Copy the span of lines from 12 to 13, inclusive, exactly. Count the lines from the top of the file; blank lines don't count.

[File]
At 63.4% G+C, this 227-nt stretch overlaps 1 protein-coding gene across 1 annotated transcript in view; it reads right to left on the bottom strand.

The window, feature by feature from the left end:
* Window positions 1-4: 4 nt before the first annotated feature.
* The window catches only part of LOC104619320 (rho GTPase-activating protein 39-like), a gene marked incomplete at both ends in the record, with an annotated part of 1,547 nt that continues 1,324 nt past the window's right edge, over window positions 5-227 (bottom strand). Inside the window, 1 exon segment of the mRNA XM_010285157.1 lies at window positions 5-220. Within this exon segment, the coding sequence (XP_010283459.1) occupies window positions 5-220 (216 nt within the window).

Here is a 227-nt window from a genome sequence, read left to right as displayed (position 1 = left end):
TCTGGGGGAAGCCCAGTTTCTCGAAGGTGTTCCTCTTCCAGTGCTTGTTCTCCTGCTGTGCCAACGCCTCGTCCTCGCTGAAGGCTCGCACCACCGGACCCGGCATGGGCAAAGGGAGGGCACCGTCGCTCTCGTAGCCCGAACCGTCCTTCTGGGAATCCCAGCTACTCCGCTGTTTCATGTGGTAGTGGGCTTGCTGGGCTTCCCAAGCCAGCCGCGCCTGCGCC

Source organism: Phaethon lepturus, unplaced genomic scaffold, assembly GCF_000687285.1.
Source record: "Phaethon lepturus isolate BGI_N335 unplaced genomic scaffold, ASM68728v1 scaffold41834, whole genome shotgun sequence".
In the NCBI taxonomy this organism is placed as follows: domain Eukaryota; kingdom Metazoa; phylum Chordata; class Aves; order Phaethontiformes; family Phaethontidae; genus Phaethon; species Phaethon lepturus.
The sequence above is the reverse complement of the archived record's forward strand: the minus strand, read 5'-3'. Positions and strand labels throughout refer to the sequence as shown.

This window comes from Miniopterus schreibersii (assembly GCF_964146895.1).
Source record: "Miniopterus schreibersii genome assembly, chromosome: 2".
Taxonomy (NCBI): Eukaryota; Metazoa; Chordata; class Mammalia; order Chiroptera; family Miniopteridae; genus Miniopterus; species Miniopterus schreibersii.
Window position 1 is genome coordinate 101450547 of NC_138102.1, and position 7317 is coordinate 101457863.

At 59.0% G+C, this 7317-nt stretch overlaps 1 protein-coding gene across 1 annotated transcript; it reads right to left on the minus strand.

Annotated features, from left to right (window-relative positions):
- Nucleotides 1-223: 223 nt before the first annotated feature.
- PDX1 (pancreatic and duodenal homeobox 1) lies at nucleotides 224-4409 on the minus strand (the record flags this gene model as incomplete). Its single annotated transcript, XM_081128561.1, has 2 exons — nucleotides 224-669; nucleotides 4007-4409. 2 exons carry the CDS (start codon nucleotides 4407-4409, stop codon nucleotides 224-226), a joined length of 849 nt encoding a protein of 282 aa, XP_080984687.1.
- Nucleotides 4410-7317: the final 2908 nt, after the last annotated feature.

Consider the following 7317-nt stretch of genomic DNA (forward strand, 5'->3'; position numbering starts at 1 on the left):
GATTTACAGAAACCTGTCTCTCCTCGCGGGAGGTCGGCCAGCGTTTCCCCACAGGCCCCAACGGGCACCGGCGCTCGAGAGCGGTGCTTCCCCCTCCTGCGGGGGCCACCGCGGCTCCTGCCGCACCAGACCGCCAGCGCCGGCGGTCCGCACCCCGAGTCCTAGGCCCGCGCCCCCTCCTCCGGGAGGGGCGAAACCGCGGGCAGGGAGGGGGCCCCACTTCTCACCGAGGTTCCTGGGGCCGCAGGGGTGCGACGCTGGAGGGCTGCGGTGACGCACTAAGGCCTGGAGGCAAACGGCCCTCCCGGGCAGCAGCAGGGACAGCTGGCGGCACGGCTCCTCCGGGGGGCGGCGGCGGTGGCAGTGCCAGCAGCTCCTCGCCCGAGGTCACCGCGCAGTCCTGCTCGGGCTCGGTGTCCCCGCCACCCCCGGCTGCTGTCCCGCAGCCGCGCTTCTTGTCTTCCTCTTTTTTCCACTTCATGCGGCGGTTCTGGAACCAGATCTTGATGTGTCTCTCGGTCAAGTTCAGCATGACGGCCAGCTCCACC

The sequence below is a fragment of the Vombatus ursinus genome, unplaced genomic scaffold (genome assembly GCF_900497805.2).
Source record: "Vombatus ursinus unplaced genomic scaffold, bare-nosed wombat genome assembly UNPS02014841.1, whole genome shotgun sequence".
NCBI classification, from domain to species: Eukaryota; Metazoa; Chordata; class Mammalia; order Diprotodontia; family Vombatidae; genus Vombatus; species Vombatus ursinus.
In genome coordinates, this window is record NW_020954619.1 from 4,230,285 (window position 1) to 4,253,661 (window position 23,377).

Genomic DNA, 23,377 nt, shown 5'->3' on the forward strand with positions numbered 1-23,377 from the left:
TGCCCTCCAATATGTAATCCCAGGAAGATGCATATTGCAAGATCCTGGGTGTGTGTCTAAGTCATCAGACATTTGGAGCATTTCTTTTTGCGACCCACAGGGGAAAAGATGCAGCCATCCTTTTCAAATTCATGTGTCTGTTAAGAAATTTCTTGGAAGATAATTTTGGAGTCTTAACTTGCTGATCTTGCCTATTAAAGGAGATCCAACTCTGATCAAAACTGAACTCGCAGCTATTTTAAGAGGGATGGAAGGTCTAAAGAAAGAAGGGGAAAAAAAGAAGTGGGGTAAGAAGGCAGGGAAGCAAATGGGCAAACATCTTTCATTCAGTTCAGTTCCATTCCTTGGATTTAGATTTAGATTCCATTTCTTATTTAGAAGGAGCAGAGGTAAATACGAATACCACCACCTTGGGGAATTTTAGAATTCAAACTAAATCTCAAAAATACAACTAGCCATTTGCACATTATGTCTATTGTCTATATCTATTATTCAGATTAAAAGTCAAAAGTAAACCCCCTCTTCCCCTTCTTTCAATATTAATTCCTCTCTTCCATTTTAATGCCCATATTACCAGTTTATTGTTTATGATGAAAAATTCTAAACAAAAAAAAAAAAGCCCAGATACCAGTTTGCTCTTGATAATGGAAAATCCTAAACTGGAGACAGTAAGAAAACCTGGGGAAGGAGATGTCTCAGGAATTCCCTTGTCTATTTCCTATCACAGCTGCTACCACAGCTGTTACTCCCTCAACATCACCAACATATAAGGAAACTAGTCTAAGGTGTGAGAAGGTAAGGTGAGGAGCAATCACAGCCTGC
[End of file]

Source record: "Miniopterus schreibersii genome assembly, chromosome: 2".
Taxonomy (NCBI): Eukaryota; Metazoa; Chordata; class Mammalia; order Chiroptera; family Miniopteridae; genus Miniopterus; species Miniopterus schreibersii.